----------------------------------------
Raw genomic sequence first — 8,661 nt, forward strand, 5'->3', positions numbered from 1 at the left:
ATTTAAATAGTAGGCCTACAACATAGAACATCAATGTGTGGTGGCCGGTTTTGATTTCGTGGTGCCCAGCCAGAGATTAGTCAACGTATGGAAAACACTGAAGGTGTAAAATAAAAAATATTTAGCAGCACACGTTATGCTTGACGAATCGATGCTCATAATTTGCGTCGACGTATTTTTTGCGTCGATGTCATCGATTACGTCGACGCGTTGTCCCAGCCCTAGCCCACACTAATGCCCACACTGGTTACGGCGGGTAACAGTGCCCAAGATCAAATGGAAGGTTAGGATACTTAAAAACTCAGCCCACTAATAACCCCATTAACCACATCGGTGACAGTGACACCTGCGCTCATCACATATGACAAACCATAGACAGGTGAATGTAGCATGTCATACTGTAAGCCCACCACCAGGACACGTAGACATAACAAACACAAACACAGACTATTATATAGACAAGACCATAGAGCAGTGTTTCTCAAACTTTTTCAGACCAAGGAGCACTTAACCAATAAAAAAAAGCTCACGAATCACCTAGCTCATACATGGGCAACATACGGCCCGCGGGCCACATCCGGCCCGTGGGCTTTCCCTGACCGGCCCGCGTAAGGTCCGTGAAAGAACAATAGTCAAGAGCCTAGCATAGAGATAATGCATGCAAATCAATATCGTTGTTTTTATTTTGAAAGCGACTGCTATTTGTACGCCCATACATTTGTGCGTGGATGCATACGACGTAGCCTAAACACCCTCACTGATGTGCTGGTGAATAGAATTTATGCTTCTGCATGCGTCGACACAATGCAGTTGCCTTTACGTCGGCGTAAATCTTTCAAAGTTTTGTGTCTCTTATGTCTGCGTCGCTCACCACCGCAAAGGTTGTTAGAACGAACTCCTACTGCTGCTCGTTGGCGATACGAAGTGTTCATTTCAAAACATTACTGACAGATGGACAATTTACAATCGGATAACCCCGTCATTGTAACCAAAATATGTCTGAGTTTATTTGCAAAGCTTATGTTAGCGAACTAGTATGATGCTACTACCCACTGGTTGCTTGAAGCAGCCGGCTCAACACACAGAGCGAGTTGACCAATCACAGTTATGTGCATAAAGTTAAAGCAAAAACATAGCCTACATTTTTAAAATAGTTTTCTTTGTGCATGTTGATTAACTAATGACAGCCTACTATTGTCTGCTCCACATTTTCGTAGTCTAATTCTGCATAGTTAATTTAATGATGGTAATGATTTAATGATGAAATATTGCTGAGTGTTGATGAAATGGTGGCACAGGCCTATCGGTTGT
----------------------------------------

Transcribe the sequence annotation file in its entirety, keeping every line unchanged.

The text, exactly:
Raw genomic sequence first — 8,661 nt, forward strand, 5'->3', positions numbered from 1 at the left:
ATTTAAATAGTAGGCCTACAACATAGAACATCAATGTGTGGTGGCCGGTTTTGATTTCGTGGTGCCCAGCCAGAGATTAGTCAACGTATGGAAAACACTGAAGGTGTAAAATAAAAAATATTTAGCAGCACACGTTATGCTTGACGAATCGATGCTCATAATTTGCGTCGACGTATTTTTTGCGTCGATGTCATCGATTACGTCGACGCGTTGTCCCAGCCCTAGCCCACACTAATGCCCACACTGGTTACGGCGGGTAACAGTGCCCAAGATCAAATGGAAGGTTAGGATACTTAAAAACTCAGCCCACTAATAACCCCATTAACCACATCGGTGACAGTGACACCTGCGCTCATCACATATGACAAACCATAGACAGGTGAATGTAGCATGTCATACTGTAAGCCCACCACCAGGACACGTAGACATAACAAACACAAACACAGACTATTATATAGACAAGACCATAGAGCAGTGTTTCTCAAACTTTTTCAGACCAAGGAGCACTTAACCAATAAAAAAAAGCTCACGAATCACCTAGCTCATACATGGGCAACATACGGCCCGCGGGCCACATCCGGCCCGTGGGCTTTCCCTGACCGGCCCGCGTAAGGTCCGTGAAAGAACAATAGTCAAGAGCCTAGCATAGAGATAATGCATGCAAATCAATATCGTTGTTTTTATTTTGAAAGCGACTGCTATTTGTACGCCCATACATTTGTGCGTGGATGCATACGACGTAGCCTAAACACCCTCACTGATGTGCTGGTGAATAGAATTTATGCTTCTGCATGCGTCGACACAATGCAGTTGCCTTTACGTCGGCGTAAATCTTTCAAAGTTTTGTGTCTCTTATGTCTGCGTCGCTCACCACCGCAAAGGTTGTTAGAACGAACTCCTACTGCTGCTCGTTGGCGATACGAAGTGTTCATTTCAAAACATTACTGACAGATGGACAATTTACAATCGGATAACCCCGTCATTGTAACCAAAATATGTCTGAGTTTATTTGCAAAGCTTATGTTAGCGAACTAGTATGATGCTACTACCCACTGGTTGCTTGAAGCAGCCGGCTCAACACACAGAGCGAGTTGACCAATCACAGTTATGTGCATAAAGTTAAAGCAAAAACATAGCCTACATTTTTAAAATAGTTTTCTTTGTGCATGTTGATTAACTAATGACAGCCTACTATTGTCTGCTCCACATTTTCGTAGTCTAATTCTGCATAGTTAATTTAATGATGGTAATGATTTAATGATGAAATATTGCTGAGTGTTGATGAAATGGTGGCACAGGCCTATCGGTTGT